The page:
Simplifying structured notes is a little like opening up a fob watch movement and understanding how all the cogs, bezels, springs, gears and screws work together to tell the time. It’s much easier to understand that it’s a device for keeping time. In the same way, it’s easier to understand that structured notes offer an additional way to invest and diversify your portfolio while providing an opportunity to hedge risk.
“A structured note is a hybrid security. It combines the features of multiple different financial products into one. They combine bonds and additional investments to offer the features of both debt assets and investment assets.” smartasset.com
Financial securities are commonly used to access specific markets and may be traded to hedge against risk. They can look as elegant and fancy as a vintage fob watch, but they’re complex and require expert knowledge as they operate as both a debt instrument and a derivative instrument.
As Investopedia explains them, all structured notes have two underlying pieces: a bond component (a bond is a certificate of debt issued by a company) and a derivative component (a derivative is a type of financial contract whose value is dependent on an underlying asset, group of assets, or benchmark).
The bond portion of the structured note takes up most of the investment and provides principal protection. The rest of the investment not allocated to the bond is used to purchase a derivative product and provides upside potential to investors. The derivative portion is used to provide exposure to any asset class.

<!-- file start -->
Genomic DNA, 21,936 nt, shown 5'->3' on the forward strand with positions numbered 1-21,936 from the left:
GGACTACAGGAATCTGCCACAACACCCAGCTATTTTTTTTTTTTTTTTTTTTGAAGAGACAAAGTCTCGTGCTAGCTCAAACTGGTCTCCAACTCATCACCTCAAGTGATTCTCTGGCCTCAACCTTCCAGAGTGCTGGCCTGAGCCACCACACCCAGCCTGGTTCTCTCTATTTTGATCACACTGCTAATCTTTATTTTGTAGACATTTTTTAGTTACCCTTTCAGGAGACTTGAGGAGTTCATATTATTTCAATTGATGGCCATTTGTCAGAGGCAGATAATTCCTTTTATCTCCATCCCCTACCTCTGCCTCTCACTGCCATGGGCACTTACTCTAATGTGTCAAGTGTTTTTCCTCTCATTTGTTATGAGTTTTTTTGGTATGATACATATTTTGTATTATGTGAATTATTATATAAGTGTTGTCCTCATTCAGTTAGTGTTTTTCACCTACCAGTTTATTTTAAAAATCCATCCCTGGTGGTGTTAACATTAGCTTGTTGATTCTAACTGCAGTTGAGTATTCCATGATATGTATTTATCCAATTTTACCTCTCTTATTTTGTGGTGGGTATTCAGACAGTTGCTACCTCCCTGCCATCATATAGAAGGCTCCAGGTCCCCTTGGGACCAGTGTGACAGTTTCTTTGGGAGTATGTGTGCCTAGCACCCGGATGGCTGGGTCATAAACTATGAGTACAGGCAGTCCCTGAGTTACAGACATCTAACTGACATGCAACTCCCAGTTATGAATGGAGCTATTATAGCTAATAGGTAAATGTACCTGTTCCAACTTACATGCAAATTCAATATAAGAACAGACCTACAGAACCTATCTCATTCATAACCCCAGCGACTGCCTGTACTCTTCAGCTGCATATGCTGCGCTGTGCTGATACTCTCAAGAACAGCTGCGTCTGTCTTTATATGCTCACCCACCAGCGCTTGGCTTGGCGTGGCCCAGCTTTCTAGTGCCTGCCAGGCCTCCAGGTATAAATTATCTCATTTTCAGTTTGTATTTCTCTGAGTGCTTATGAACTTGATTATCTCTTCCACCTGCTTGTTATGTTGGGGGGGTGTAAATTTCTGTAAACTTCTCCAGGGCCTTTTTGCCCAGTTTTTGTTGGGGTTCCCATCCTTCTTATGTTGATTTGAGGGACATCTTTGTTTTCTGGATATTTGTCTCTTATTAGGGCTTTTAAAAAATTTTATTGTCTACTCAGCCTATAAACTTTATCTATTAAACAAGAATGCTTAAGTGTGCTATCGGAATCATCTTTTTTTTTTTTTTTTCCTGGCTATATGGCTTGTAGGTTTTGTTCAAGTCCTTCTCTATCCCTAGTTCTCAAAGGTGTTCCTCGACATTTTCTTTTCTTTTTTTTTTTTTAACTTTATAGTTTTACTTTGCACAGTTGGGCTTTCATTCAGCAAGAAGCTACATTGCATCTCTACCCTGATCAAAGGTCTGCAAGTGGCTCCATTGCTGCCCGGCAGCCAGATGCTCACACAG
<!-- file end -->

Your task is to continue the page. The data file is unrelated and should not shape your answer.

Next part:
Having structured notes in your financial portfolio allows access to many potential payoffs that are difficult to find elsewhere. Structured notes may offer increased or decreased upside potential, downside risk, and overall volatility.
Nothing in investing is ever certain, market risk is prevalent in all investments, and structured notes have pitfalls. Some of them have principal protection, but it’s possible to lose some or all of the principal amount if they don’t. This risk arises when the underlying derivative becomes volatile and can happen with equity prices, interest rates, commodity prices, and foreign exchange rates.
At Victus Group, we only use structured notes when we know it fits well within your investment philosophy and financial planning needs and passes our due diligence. Investing is about growing wealth, not gambling, and we handle every client portfolio with the care and attentiveness it deserves.